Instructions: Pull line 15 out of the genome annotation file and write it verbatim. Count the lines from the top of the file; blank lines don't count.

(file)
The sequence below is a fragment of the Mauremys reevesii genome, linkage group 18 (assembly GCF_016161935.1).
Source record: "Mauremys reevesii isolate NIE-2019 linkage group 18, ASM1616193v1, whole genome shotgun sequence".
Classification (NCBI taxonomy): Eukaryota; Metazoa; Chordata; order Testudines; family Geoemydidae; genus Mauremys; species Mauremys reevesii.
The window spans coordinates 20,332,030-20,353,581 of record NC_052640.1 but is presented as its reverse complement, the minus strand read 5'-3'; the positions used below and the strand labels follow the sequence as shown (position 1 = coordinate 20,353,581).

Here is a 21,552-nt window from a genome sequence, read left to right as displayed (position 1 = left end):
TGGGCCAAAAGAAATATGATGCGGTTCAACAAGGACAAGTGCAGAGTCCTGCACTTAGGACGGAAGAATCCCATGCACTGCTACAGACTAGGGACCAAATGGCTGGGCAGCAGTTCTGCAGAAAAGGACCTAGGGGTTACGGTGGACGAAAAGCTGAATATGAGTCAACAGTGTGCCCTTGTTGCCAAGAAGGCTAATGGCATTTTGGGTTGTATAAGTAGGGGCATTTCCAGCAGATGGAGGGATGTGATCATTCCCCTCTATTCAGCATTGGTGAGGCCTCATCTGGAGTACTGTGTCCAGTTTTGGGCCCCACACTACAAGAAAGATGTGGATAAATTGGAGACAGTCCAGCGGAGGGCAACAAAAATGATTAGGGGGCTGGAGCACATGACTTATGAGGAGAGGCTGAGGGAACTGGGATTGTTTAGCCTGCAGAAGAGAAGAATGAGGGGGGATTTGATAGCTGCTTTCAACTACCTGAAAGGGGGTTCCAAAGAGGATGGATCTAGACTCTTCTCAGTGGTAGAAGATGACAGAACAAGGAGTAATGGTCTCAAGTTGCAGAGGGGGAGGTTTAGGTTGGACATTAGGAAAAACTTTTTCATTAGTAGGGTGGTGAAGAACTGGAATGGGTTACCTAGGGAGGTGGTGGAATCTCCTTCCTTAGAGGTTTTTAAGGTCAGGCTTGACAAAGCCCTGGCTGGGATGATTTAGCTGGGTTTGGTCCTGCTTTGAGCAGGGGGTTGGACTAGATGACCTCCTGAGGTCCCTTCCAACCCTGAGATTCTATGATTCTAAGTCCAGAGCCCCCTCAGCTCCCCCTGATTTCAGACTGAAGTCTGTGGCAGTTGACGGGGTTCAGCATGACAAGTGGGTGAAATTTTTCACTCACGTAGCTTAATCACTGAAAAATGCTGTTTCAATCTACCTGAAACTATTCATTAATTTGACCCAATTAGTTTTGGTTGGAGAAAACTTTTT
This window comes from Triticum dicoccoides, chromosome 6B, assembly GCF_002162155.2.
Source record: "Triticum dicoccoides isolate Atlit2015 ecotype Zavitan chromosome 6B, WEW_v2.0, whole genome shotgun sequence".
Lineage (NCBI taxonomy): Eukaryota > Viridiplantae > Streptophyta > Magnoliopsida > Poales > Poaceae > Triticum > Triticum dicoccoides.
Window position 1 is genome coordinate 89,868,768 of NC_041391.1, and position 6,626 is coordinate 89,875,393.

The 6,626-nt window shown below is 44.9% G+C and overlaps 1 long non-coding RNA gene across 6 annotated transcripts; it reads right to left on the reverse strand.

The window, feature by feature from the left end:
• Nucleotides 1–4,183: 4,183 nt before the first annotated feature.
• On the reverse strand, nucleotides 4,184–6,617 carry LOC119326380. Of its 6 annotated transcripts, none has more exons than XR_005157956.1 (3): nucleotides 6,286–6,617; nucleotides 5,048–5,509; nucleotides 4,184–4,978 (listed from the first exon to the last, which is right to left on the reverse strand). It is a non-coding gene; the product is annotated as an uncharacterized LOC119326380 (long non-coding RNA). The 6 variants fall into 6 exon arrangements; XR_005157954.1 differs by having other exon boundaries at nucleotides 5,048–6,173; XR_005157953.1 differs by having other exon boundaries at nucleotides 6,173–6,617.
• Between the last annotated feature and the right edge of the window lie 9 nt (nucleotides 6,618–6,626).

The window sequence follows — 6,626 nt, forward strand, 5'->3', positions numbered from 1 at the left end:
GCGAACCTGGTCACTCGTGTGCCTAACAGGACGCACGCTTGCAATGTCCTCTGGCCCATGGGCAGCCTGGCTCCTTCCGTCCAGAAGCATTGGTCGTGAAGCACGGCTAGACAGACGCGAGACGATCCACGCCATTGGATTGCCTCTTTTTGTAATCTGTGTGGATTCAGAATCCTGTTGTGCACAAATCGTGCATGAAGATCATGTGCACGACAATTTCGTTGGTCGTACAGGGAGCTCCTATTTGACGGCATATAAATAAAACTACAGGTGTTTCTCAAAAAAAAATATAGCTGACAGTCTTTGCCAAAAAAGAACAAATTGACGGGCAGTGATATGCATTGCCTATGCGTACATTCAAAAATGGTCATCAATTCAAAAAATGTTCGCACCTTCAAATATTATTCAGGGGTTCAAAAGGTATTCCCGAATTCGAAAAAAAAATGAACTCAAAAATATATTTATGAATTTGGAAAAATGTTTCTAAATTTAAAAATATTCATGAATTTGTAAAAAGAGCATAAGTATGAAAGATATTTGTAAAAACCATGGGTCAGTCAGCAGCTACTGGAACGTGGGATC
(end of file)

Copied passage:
• Between the last annotated feature and the right edge of the window lie 9 nt (nucleotides 6,618–6,626).